I often conduct hardship evaluations, during which I assess the negative impact U.S. citizen family members would suffer if their relative was deported.  Usually, this is a parent and/or spouse. I assess the emotional and financial impact a deportation would have on these family members, and how this can lead to poor future outcomes for all.

Emotional Hardship:

Often family members are already showing significant signs of depression and/or anxiety when I meet with them, even if the family member has not yet left the country.  The possibility that a spouse might lose their life partner for an indefinite and possibly permanent amount of time is devastating for most I see.  This loss is often exacerbated when the couple has children.  Not only does the spouse have the additional strain of raising the children on their own, but the spouse often worries about the impact on the children, who often suffer significantly emotionally as well. I have seen many examples of increased behavioral issues and academic decline linked to a departing parent. Children can start to act out at home or school or become withdrawn and depressed.

Financial Hardship:

The loss of income when the deportee leaves the country often causes the family to fall into financial despair.  The result frequently means moving out of and/or selling the family home, incurring massive debt and quite often falling into a state of poverty or bankrupcy.   This financial pressure exacerbates the depression and anxiety for the single parent, already struggling emotionally in trying to come to terms with the departure of their loved one.

Future Outcomes:

Finally, I look at how the decreased income and emotional strain can lead to poor future outcomes for the family. Educational and vocational opportunities are narrowed for both spouse and children with the limited financial situation. In addition, the emotional toll over time to a single parent and to children living in separation from a spouse/parent is devastating.

My hardship evaluations help to illustrate that it is not only the deportee who suffers in these situations.  In describing the detailed ways in which the spouse and children of a deportee are impacted by such a forced move, my reports illuminate the human suffering of U.S. citizens left behind in a real and concrete way.  My narratives help to remind the court that real people, both adults and children, are imminently impacted by the decisions made in these cases.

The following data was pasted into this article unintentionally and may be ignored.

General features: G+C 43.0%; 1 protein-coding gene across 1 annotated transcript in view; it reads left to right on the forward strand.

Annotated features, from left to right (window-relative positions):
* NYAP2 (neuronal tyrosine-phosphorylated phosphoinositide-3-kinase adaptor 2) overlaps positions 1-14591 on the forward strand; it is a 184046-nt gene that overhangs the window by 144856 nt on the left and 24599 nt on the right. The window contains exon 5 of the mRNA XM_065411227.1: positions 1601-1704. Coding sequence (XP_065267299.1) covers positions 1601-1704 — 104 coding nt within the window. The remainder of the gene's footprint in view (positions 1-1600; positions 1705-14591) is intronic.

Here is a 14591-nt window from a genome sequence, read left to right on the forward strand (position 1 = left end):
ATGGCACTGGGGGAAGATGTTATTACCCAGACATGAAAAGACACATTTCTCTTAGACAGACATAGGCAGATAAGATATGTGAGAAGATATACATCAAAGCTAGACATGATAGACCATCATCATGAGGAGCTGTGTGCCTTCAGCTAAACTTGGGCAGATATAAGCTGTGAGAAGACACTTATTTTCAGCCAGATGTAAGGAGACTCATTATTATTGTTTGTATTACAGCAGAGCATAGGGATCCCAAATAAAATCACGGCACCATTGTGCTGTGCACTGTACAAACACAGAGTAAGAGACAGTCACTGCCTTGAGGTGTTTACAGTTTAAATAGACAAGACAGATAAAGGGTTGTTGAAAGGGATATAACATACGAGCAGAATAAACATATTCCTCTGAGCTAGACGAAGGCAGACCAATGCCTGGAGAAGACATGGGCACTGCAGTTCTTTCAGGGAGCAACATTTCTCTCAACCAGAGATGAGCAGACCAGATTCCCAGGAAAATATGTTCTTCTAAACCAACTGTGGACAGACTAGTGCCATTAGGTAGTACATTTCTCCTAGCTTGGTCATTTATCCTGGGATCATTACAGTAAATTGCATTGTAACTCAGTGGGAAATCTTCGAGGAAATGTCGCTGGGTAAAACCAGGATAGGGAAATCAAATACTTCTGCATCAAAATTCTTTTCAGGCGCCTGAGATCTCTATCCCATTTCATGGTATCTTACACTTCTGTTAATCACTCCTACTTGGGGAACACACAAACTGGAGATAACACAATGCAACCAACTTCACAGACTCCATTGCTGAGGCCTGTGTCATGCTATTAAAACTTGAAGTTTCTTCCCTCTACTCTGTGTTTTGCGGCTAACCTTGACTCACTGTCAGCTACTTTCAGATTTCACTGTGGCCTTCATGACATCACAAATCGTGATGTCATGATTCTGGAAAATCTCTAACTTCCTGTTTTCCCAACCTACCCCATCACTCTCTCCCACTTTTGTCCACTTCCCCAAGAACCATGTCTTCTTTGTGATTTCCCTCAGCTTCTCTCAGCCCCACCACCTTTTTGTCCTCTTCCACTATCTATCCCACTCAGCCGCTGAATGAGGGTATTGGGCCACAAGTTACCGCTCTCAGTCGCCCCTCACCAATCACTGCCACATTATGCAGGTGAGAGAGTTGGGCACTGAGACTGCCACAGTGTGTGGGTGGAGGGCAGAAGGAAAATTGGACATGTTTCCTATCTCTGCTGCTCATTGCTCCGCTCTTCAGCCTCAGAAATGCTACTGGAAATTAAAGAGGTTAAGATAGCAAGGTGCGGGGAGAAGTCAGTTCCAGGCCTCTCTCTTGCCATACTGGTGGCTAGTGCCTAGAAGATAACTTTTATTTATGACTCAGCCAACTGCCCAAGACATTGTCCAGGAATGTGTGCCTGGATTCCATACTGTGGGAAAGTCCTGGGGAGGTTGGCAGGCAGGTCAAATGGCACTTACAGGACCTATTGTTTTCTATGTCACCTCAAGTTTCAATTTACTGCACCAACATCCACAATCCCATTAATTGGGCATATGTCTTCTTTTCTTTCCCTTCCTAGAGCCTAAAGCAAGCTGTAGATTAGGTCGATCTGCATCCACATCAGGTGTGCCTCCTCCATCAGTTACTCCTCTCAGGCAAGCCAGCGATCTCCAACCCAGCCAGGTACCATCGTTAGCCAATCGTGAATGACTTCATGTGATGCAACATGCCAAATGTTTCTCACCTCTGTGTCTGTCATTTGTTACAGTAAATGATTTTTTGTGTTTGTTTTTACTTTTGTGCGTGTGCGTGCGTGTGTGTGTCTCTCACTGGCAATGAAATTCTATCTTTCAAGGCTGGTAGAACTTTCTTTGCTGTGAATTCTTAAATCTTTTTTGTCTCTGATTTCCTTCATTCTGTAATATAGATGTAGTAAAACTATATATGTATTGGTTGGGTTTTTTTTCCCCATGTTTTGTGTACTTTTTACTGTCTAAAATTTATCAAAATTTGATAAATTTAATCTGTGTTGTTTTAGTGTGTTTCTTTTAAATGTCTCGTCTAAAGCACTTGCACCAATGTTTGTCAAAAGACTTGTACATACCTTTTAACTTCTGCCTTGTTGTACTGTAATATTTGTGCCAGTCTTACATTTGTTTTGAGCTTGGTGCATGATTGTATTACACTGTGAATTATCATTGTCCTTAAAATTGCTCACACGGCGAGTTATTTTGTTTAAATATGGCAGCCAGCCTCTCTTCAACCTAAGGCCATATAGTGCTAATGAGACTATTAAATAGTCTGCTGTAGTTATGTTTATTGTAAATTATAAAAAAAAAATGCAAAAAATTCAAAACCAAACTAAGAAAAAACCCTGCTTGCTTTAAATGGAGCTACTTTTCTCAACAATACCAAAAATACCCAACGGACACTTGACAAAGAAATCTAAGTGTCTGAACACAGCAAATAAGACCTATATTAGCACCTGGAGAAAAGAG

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Clinical Evaluations with U-Visa clients

The purpose of the U-visa is to give immigrant victims of certain crimes temporary legal status and work eligibility in the United States.   These crime victims have experienced a “felonious assault” and have cooperated with the police in helping to identify the perpetrator.

In my evaluations with these clients, the experience of the assault has frequently left the victim with symptoms of Post-Traumatic Stress Disorder (PTSD).  Often these symptoms constitute a diagnosis of PTSD.  In other cases, the symptoms may have lessened over time, and although may not warrant a full PTSD diagnosis, still negatively impact the person significantly.

Symptoms of PTSD include:

  • Recurrent and intrusive distressing recollections of the event, including images, thoughts, or perceptions
  • Recurrent distressing dreams of the event
  • Acting or feeling as if the traumatic even were recurring
  • Efforts to avoid thoughts, feelings or conversations associated with the trauma
  • Efforts to avoid activities, places or people that arouse recollections of the trauma
  • Difficulty falling or staying asleep
  • Irritability or outbursts of anger
  • Difficulty concentrating
  • Exaggerated startle response.

In my experience with U-visa evaluations, many victims experienced their crime while at work.  Because of their legal status, they often feel locked into their jobs, without opportunities to change their work location or vocational field.  The need to continue to report to work, in a site where a traumatic event occurred, re-traumatizes these clients each day.  They cannot afford to quit their jobs, but the stress, anxiety and fear they face daily, psychologically reliving their trauma again and again, causes extreme emotional discomfort.

In addition to the lack of ability to change their jobs, these individuals usually do not have access to mental health services.  I am usually the first mental health professional they have ever spoken with.  No health insurance and limited access to community agencies where languages other than English are spoken create huge barriers to receiving needed mental health treatment.  Additionally, cultural stigma often plays a role in a client’s motivation to seek out services.

During my evaluations, I make referrals and recommendations for longer-term mental health services based on my knowledge of community resources.  I encourage clients to follow up with mental health services and I discuss the benefits of processing their feelings with a mental health professional in order to diminish the trauma reaction.

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Reflections on working with asylum seekers:

Having worked for over 15 years as a licensed clinical social worker, I have repeatedly been reminded of how grateful I am for the good things in my life.  My work reminds me not to take for granted for my mental and physical health, the fact that I grew up with love and support, and that I have had easy access to high quality education, vocational opportunities and a comfortable financial situation.  No population I have worked with has provided me with this feeling of gratitude more than my work with new immigrants to the United States.  The stories of struggle, poverty and financial and emotional strain, both in their countries of origin and as they adjust to life in the U.S. are intense.